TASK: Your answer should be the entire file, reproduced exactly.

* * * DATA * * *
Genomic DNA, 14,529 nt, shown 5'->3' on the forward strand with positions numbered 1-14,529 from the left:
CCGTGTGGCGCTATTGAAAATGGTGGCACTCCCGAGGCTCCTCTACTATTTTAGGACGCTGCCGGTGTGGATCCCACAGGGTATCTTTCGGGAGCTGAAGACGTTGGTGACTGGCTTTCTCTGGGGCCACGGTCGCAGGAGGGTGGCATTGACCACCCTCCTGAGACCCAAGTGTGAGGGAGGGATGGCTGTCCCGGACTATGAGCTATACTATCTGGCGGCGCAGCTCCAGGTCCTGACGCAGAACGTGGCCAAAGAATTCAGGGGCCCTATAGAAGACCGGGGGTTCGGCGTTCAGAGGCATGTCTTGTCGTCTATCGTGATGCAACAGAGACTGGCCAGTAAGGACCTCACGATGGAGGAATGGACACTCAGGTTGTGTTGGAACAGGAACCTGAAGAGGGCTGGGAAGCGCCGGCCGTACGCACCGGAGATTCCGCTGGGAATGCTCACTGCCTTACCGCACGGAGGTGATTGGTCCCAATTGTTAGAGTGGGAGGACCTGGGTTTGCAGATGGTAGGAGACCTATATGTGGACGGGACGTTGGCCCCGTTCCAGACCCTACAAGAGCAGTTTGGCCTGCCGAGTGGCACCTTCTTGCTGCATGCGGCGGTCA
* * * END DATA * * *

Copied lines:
Genomic DNA, 14,529 nt, shown 5'->3' on the forward strand with positions numbered 1-14,529 from the left:
CCGTGTGGCGCTATTGAAAATGGTGGCACTCCCGAGGCTCCTCTACTATTTTAGGACGCTGCCGGTGTGGATCCCACAGGGTATCTTTCGGGAGCTGAAGACGTTGGTGACTGGCTTTCTCTGGGGCCACGGTCGCAGGAGGGTGGCATTGACCACCCTCCTGAGACCCAAGTGTGAGGGAGGGATGGCTGTCCCGGACTATGAGCTATACTATCTGGCGGCGCAGCTCCAGGTCCTGACGCAGAACGTGGCCAAAGAATTCAGGGGCCCTATAGAAGACCGGGGGTTCGGCGTTCAGAGGCATGTCTTGTCGTCTATCGTGATGCAACAGAGACTGGCCAGTAAGGACCTCACGATGGAGGAATGGACACTCAGGTTGTGTTGGAACAGGAACCTGAAGAGGGCTGGGAAGCGCCGGCCGTACGCACCGGAGATTCCGCTGGGAATGCTCACTGCCTTACCGCACGGAGGTGATTGGTCCCAATTGTTAGAGTGGGAGGACCTGGGTTTGCAGATGGTAGGAGACCTATATGTGGACGGGACGTTGGCCCCGTTCCAGACCCTACAAGAGCAGTTTGGCCTGCCGAGTGGCACCTTCTTGCTGCATGCGGCGGTCA